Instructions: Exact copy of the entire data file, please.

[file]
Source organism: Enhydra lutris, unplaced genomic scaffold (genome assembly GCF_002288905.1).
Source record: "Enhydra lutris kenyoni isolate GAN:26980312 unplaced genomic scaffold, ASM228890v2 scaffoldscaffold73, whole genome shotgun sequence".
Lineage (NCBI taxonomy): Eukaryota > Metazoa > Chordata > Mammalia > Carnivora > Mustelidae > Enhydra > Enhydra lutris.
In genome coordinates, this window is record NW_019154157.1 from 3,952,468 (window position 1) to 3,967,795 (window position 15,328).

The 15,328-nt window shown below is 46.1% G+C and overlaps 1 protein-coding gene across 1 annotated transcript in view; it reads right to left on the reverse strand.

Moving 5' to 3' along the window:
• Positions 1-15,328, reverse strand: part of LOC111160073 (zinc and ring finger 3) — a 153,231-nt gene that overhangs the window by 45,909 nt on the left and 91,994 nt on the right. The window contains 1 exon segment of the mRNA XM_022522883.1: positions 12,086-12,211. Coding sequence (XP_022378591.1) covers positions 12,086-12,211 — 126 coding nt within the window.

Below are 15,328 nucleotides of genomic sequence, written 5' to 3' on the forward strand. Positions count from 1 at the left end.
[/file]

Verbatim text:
Source organism: Enhydra lutris, unplaced genomic scaffold (genome assembly GCF_002288905.1).
Source record: "Enhydra lutris kenyoni isolate GAN:26980312 unplaced genomic scaffold, ASM228890v2 scaffoldscaffold73, whole genome shotgun sequence".
Lineage (NCBI taxonomy): Eukaryota > Metazoa > Chordata > Mammalia > Carnivora > Mustelidae > Enhydra > Enhydra lutris.
In genome coordinates, this window is record NW_019154157.1 from 3,952,468 (window position 1) to 3,967,795 (window position 15,328).

The 15,328-nt window shown below is 46.1% G+C and overlaps 1 protein-coding gene across 1 annotated transcript in view; it reads right to left on the reverse strand.

Moving 5' to 3' along the window:
• Positions 1-15,328, reverse strand: part of LOC111160073 (zinc and ring finger 3) — a 153,231-nt gene that overhangs the window by 45,909 nt on the left and 91,994 nt on the right. The window contains 1 exon segment of the mRNA XM_022522883.1: positions 12,086-12,211. Coding sequence (XP_022378591.1) covers positions 12,086-12,211 — 126 coding nt within the window.

Below are 15,328 nucleotides of genomic sequence, written 5' to 3' on the forward strand. Positions count from 1 at the left end.